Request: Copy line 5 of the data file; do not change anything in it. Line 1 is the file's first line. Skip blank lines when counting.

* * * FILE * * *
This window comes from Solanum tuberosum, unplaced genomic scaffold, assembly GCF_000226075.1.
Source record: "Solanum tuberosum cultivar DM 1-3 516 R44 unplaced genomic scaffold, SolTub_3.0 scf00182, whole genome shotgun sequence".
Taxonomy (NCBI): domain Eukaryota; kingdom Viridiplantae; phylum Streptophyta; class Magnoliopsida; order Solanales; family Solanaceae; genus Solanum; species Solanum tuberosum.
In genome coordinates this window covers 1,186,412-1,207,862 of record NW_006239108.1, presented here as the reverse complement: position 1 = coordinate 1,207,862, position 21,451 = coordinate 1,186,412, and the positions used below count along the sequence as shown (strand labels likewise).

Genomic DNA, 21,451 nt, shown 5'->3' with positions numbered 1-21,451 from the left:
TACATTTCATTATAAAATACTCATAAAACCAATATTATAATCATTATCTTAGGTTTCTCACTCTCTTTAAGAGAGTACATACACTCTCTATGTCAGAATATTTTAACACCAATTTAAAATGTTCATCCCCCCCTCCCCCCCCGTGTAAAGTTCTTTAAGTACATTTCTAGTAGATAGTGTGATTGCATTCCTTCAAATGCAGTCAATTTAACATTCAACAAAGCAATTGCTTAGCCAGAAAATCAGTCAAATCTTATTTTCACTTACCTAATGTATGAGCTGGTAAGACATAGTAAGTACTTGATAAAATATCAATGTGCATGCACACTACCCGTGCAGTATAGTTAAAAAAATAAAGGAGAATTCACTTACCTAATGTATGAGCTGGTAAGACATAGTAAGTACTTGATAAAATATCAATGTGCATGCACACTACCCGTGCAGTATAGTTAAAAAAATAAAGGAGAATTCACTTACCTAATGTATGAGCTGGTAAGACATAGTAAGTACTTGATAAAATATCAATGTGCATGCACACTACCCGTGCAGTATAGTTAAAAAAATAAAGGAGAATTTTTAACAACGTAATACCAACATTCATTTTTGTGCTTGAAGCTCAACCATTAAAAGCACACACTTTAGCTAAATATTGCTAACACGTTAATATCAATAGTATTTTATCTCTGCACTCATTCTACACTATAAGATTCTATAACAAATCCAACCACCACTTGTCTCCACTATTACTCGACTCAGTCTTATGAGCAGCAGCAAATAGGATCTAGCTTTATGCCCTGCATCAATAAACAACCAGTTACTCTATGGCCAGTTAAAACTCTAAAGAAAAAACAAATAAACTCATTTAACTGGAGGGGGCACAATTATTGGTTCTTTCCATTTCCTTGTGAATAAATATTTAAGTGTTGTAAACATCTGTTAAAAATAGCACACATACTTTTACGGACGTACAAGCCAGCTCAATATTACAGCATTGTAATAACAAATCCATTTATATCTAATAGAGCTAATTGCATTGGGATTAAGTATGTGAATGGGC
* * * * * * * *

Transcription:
Genomic DNA, 21,451 nt, shown 5'->3' with positions numbered 1-21,451 from the left: